Amazon's Whole Foods to cut hundreds of corporate roles

By AP News

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Amazon-owned Whole Foods is cutting several hundred jobs as part of a process to simplify its operations

Whole Foods Job Cuts

NEW YORK (AP) — Amazon-owned Whole Foods says it is cutting several hundred jobs as part of a process to simplify the grocery chain's operations.

The company plans to make changes to some regional and global support teams over the next two months, according to a memo sent to employees Thursday by the Whole Foods executive team.

The layoffs will take place as part of that shift and will affect less than 0.5% of the company's total workforce, a Whole Foods spokesperson confirmed.

Under the changes, Whole Foods, which operates across nine regions, will shift to six. Among other things, it will also create a companywide operations team and transition some specific store support services from regions to a single team.

“We often talk about how simplifying our work and improving how we operate is critical as we grow,” the company’s executive team wrote in the memo. “We’ve made great progress in these areas through previous operational and organizational changes. As the grocery industry continues to rapidly evolve, and as we — like all retailers — have navigated challenges like the COVID-19 pandemic and continued economic uncertainty, it has become clear that we need to continue to build on these changes.”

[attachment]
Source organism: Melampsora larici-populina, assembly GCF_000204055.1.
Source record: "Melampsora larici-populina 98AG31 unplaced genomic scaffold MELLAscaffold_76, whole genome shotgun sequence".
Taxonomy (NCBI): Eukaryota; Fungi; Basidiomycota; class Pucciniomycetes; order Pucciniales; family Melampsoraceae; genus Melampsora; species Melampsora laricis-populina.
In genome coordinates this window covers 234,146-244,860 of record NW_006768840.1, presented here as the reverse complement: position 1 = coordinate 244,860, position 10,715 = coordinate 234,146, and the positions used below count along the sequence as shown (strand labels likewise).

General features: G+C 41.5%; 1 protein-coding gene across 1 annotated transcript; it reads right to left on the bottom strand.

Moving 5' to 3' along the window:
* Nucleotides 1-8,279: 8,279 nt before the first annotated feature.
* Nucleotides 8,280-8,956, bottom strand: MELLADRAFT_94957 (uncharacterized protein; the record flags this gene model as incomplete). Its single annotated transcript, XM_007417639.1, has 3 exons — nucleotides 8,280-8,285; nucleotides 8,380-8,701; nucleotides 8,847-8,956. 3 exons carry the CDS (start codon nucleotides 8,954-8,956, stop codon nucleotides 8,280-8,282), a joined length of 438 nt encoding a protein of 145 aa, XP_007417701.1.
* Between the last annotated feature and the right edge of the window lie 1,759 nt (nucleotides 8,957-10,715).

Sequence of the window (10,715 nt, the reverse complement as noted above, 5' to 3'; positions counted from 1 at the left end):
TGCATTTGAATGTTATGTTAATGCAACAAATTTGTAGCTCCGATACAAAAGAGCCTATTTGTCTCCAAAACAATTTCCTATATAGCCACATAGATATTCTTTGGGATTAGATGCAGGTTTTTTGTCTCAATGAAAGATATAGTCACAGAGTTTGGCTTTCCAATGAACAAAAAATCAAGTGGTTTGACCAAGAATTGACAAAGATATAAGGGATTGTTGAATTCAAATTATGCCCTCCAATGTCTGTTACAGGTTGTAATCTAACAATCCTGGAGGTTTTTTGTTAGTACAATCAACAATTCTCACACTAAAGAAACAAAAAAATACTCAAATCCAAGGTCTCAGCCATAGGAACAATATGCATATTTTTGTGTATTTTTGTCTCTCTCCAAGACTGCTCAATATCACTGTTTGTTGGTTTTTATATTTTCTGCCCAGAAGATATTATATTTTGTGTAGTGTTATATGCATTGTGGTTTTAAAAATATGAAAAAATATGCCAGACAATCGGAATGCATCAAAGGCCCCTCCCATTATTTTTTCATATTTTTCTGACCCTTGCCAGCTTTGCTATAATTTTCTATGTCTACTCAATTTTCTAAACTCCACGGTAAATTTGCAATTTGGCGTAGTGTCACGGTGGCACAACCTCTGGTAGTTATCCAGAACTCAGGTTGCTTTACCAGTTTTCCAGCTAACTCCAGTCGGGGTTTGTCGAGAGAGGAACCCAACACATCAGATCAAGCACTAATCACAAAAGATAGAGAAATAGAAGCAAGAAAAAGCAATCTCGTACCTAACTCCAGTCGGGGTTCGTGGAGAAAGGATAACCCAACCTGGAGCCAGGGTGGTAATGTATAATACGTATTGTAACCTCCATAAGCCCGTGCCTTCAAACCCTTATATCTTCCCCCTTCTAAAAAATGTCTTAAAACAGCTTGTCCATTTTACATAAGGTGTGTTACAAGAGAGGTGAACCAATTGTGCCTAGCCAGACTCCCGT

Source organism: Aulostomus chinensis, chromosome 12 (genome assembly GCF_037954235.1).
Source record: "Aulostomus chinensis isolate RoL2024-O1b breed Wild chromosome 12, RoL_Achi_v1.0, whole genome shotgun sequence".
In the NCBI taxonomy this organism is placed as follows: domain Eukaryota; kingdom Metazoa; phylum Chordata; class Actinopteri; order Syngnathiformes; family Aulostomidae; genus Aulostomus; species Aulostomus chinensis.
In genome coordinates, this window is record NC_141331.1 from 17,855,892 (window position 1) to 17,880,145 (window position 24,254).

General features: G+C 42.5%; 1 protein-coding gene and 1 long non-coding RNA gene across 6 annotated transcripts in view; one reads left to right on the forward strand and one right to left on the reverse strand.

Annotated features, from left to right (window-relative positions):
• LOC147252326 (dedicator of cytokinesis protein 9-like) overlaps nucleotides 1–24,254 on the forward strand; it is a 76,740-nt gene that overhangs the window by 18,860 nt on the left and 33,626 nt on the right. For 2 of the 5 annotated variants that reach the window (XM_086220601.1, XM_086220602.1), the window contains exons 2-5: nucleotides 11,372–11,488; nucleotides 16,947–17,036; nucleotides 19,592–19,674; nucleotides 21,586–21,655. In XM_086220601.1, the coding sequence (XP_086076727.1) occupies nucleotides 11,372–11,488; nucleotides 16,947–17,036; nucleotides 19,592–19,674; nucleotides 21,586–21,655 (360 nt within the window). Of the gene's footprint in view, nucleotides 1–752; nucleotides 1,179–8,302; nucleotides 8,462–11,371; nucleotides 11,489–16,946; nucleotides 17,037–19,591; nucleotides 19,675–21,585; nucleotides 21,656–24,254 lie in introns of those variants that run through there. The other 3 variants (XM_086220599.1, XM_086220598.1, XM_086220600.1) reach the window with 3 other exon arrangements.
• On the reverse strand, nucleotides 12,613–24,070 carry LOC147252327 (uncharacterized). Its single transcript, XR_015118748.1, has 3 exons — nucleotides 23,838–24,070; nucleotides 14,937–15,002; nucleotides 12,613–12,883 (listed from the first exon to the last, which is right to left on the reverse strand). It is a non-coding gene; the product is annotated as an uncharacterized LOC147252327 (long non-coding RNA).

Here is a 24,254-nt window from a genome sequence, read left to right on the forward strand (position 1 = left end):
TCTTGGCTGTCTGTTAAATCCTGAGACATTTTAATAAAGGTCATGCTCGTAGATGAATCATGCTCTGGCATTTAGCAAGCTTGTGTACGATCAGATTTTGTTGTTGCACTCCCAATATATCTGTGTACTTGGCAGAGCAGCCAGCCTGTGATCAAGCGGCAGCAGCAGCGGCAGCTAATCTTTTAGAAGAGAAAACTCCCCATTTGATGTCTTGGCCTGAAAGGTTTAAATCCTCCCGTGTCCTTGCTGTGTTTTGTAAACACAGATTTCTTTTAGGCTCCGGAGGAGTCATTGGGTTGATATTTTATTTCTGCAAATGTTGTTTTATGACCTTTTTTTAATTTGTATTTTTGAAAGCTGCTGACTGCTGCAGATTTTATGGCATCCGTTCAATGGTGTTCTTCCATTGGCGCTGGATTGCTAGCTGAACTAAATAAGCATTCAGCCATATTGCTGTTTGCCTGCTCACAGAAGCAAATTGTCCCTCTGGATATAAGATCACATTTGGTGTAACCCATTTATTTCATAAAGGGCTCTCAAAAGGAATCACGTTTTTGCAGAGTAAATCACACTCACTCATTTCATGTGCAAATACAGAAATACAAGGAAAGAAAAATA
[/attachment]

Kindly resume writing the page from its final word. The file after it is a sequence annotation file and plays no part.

Whole Foods said it will not eliminate any store or distribution roles, and the changes won’t result in any store closures.

Amazon bought Whole Foods in 2017 for $13.7 billion as part of a wider effort to expand its groceries business. But those effort have been rocky.

In February, the company said it planned to close some Amazon Fresh supermarkets and Go convenience store as part of a periodic assessment of its grocery portfolio. In a letter to shareholders last week, Amazon CEO Andy Jassy said “Whole Foods is on an encouraging path, but to have a larger impact on physical grocery” the company “must find a mass grocery format that we believe is worth expanding broadly.

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Author: AP News

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